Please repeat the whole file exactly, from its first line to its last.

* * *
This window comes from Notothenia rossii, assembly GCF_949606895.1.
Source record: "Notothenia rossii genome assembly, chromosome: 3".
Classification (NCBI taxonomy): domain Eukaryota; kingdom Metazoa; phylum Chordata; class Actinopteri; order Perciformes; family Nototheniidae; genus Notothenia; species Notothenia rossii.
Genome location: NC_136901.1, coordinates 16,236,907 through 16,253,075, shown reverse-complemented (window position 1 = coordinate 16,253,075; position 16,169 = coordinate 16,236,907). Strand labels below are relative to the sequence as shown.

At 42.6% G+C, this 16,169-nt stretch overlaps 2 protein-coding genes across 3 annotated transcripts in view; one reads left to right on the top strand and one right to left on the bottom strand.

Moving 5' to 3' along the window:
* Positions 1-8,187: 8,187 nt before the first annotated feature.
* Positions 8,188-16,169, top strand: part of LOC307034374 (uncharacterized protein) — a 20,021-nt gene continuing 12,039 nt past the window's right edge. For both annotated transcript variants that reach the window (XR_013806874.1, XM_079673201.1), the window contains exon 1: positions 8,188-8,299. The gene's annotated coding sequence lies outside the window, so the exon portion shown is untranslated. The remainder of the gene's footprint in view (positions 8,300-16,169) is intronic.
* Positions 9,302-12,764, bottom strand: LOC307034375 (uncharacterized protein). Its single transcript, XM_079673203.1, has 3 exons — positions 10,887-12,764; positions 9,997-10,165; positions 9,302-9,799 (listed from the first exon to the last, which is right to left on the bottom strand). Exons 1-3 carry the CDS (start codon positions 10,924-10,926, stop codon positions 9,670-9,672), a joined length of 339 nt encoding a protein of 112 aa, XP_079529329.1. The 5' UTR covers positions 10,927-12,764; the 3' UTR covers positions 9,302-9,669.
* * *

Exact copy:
This window comes from Notothenia rossii, assembly GCF_949606895.1.
Source record: "Notothenia rossii genome assembly, chromosome: 3".
Classification (NCBI taxonomy): domain Eukaryota; kingdom Metazoa; phylum Chordata; class Actinopteri; order Perciformes; family Nototheniidae; genus Notothenia; species Notothenia rossii.
Genome location: NC_136901.1, coordinates 16,236,907 through 16,253,075, shown reverse-complemented (window position 1 = coordinate 16,253,075; position 16,169 = coordinate 16,236,907). Strand labels below are relative to the sequence as shown.

At 42.6% G+C, this 16,169-nt stretch overlaps 2 protein-coding genes across 3 annotated transcripts in view; one reads left to right on the top strand and one right to left on the bottom strand.

Moving 5' to 3' along the window:
* Positions 1-8,187: 8,187 nt before the first annotated feature.
* Positions 8,188-16,169, top strand: part of LOC307034374 (uncharacterized protein) — a 20,021-nt gene continuing 12,039 nt past the window's right edge. For both annotated transcript variants that reach the window (XR_013806874.1, XM_079673201.1), the window contains exon 1: positions 8,188-8,299. The gene's annotated coding sequence lies outside the window, so the exon portion shown is untranslated. The remainder of the gene's footprint in view (positions 8,300-16,169) is intronic.
* Positions 9,302-12,764, bottom strand: LOC307034375 (uncharacterized protein). Its single transcript, XM_079673203.1, has 3 exons — positions 10,887-12,764; positions 9,997-10,165; positions 9,302-9,799 (listed from the first exon to the last, which is right to left on the bottom strand). Exons 1-3 carry the CDS (start codon positions 10,924-10,926, stop codon positions 9,670-9,672), a joined length of 339 nt encoding a protein of 112 aa, XP_079529329.1. The 5' UTR covers positions 10,927-12,764; the 3' UTR covers positions 9,302-9,669.